CITY COUNCIL VOTES TO DRAIN HOUSTON’S DRAINAGE FUND City councilmembers voted 15 to 2 yesterday to pour out $31 million from the ReBuild Houston drainage fund Houston voters put into place in 2010 and use the money “to speed up projects and help resolve smaller neighborhood problems sought by their constituents,” according to Chronicle reporters Mike Morris and Kathryn Driessen. Separately, councilmembers approved an amendment to the measure that would help pay for a $1-million-per-district allocation that would let councilmembers themselves decide how to spend city funds in their own districts, by drawing $6 million from the city’s capital improvement funds. A portion of that money, Mayor Parker said, would likely end up coming from ReBuild Houston reserves — though there would be restrictions on how those funds could be used. The source of funds for the ReBuild Houston program is the monthly drainage fee paid to the city by property owners, which went into effect in 2011. Councilmember Stephen Costello, who championed the ReBuild Houston campaign and voted against yesterday’s measure, tells ABC13’s Miya Shay that passage of the amendment is “going to make my job a little harder as I’m talking to the community, about a lock box for Rebuild Houston.” Supporters of the changes claim they’ll help neighborhoods have a bigger say in what drainage and construction projects get funded. [Houston Chronicle ($); abc13; previously on Swamplot] Photo of drainage inlet installation near Westridge and Linkwood subdivisions: ReBuild Houston
HIGH FIRST WARD HISTORIC DISTRICT GETS CITY COUNCIL HIGH FIVE The High First Ward is the newest historic district in Houston, having been voted in by a 12-5 count of city council members this afternoon. The stringy selection of 55 lots (pictured at right), marked down from the original 149, includes properties along Spring, Shearn, Crockett, Summer, White, Silver, Sabine, and Colorado streets in the First Ward, west of Houston Ave. and south of I-10. According to tweeting Chronicle reporter Mike Morris, a motion by council member Stephen Costello to redraw the district map in order to exclude a couple of properties was rejected by a 4-to-13 vote. [Twitter; previously on Swamplot] Map: HAHC
A collection of a couple dozen or so bungalows along E. 31st 1/2 St. between Yale and Cortlandt in Independence Heights just a block or so north of the 610 Loop is the city’s newest historic district — and perhaps the one with the most colorful name: Starkweather. The subdividing of the neighborhood predates the establishment of Independence Heights as an actual independent city in 1915, but most of the homes were built between the late 1920s (when the city was annexed by Houston) and the 1940s. They were originally marketed to the African American community in the neighborhood. Here’s a map:
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CITY COUNCIL APPROVES CHANGES TO DEVELOPMENT ORDINANCE City council today gave a long-awaited thumbs-up to a new regime of amendments to its development ordinance, known as Chapter 42. Among the many changes: a new, higher upper limit on townhome density for the huge donut of land bounded by Loop 610 and Beltway 8. Developers will now be able to squeeze them in at a rate of 27 units per acre, matching the allowed density in the Inner Loop. [Planning and Development; previously on Swamplot]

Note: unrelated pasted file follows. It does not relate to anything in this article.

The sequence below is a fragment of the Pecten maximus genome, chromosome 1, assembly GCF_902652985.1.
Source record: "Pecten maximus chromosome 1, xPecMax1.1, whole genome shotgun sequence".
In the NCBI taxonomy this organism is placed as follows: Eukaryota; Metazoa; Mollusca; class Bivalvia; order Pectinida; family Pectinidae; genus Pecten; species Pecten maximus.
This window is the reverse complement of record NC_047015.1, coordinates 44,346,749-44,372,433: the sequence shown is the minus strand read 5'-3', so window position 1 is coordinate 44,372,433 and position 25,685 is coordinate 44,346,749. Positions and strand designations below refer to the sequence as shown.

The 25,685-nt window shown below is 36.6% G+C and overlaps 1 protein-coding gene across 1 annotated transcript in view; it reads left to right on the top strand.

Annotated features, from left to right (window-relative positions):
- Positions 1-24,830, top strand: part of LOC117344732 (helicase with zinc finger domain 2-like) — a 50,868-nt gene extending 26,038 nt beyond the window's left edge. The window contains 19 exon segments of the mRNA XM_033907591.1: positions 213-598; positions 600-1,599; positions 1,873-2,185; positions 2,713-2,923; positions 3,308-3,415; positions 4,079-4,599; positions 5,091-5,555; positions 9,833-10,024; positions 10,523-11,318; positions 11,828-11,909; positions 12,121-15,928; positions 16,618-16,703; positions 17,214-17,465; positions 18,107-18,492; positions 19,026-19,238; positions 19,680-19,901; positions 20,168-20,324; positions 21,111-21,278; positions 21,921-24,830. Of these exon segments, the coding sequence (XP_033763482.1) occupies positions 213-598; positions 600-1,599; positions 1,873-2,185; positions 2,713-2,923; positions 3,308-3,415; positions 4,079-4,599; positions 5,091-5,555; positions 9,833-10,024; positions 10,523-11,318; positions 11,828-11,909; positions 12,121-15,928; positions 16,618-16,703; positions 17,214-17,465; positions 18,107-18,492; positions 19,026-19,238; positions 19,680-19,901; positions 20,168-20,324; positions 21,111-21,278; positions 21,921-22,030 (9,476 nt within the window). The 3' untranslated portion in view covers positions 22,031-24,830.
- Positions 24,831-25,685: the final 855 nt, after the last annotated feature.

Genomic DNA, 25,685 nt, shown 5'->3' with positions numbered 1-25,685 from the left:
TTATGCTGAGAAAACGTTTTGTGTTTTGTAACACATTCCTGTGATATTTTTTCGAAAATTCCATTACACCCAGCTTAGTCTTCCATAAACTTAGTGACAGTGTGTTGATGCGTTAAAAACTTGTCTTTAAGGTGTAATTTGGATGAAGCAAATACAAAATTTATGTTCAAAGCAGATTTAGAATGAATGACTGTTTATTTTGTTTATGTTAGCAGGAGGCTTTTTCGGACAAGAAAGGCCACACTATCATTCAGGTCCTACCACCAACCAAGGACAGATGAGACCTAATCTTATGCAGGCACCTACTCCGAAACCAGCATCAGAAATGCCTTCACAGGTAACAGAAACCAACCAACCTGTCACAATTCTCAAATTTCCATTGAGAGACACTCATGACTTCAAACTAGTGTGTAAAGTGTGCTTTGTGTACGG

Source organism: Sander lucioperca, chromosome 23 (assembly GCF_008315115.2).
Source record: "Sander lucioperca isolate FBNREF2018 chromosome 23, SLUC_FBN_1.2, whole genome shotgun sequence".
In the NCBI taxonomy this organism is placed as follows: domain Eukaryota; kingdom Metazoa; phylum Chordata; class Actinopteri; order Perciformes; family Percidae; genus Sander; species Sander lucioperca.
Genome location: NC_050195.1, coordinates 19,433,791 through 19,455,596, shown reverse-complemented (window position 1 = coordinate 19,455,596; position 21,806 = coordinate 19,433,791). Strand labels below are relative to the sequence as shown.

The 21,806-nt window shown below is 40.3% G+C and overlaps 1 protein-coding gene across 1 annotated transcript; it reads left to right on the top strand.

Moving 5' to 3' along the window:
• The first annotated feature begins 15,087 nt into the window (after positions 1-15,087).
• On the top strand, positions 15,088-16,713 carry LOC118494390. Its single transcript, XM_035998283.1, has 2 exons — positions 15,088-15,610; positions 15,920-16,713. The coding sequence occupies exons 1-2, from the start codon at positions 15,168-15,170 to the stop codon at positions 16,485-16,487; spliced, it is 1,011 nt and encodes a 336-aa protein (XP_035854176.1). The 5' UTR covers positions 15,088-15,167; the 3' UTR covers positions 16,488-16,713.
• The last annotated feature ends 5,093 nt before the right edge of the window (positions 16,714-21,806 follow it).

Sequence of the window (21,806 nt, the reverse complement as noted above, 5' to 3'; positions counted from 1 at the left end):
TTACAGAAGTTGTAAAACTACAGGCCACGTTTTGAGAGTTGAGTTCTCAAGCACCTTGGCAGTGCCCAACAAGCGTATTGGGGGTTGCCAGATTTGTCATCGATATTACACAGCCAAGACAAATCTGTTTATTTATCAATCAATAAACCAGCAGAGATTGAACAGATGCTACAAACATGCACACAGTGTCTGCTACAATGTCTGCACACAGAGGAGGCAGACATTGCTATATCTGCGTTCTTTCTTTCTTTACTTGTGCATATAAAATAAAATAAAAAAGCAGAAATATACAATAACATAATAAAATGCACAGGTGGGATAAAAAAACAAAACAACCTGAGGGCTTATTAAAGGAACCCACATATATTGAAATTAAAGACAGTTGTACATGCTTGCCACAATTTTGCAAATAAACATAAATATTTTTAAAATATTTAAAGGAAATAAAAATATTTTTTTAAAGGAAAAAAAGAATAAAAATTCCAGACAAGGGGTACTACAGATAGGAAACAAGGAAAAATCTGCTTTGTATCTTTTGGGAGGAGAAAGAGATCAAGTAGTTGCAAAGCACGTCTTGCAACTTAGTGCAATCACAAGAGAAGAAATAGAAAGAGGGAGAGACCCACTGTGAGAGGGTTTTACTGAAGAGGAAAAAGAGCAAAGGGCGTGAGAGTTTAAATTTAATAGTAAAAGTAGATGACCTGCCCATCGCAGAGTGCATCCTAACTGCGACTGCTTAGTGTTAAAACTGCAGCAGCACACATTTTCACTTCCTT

The regional tourism building planned for the northern of the 2 blocks between Minute Maid Park and the GRB will be called the Nau Center for Texas Cultural Heritage, Mayor Parker announced today. It’ll be named after beer distributor and $8-million-donor John Nau; fundraisers hope waving the rendering pictured above will help drum up an additional $32 million to get the thing built. ($15 million more is coming from Houston First, the “government corporation” that runs the city’s convention center, the Hilton Americas Hotel, and several city performance venues.)
The design leaves room for 2 houses dating from 1904 and 1905 and moved to the site last year, the only surviving structures from the neighborhood on nearby blocks named Quality Hill that by the 1930s had vanished — along with its storied reputation for integrity and elevation. The rendering also shows (at far right) the saved-from-scrap 1919 Southern Pacific 982 steam engine parked on the curb across from the East End Light Rail Line along Capitol St. Between the houses and the locomotive will sit the Nau Center’s signature dome entrance, held aloft, the rendering from Bailey Architects shows, by a ring of dainty columns resting at sidewalk level and a circular wall of glass.
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A NEW TEETOTALING CIRCLE LANDS ON LANCASTER PLACE By a vote of city council, St. Stephen’s Episcopal School today became the seventh private school in the city to be granted a 1,000-ft. alcohol-free zone around its campus. Included within that circumference around 1800 Sul Ross St.: the H-E-B Montrose Market that opened last November on the former site of the Wilshire Village Apartments. Last year St. Stephen’s lost a court battle over restricting alcohol sales at the grocery store, though the battle did end up delaying the start of H-E-B beer and wine sales until shortly before New Year’s. The new restrictions will not apply to businesses that already hold alcohol licenses, but they could make a difference to other developments planned near the corner of Dunlavy and West Alabama. [St. Stephen’s; previously on Swamplot] Photo of Divino restaurant, 1830 West Alabama: Gabe C.
Why is Houston the only major city in the country that bans propane-equipped food trucks from operating Downtown — and one of the few that prohibits all food trucks from serving near seating areas or even setting up their own chairs for customers? A few clues appear in Katherine Shilcutt’s fascinating account of Tuesday’s city hearing, during which council members expressed a few concerns: that food-truck purveyors might be selling “other items” on the sly, or that there might not be a sufficient number of city inspectors to police the existing fleet. But, Shilcutt reports, “The questions got even stranger when Council Member Andrew Burks began hinting at the possibility of terrorists using food trucks’ propane tanks as weapons, a comment that prompted laughter from the audience.”
The possibility of overfueled taco trucks blowing up Downtown Houston, however, wasn’t the only frightening specter Burks conjured up before the mostly mobile-food-friendly crowd: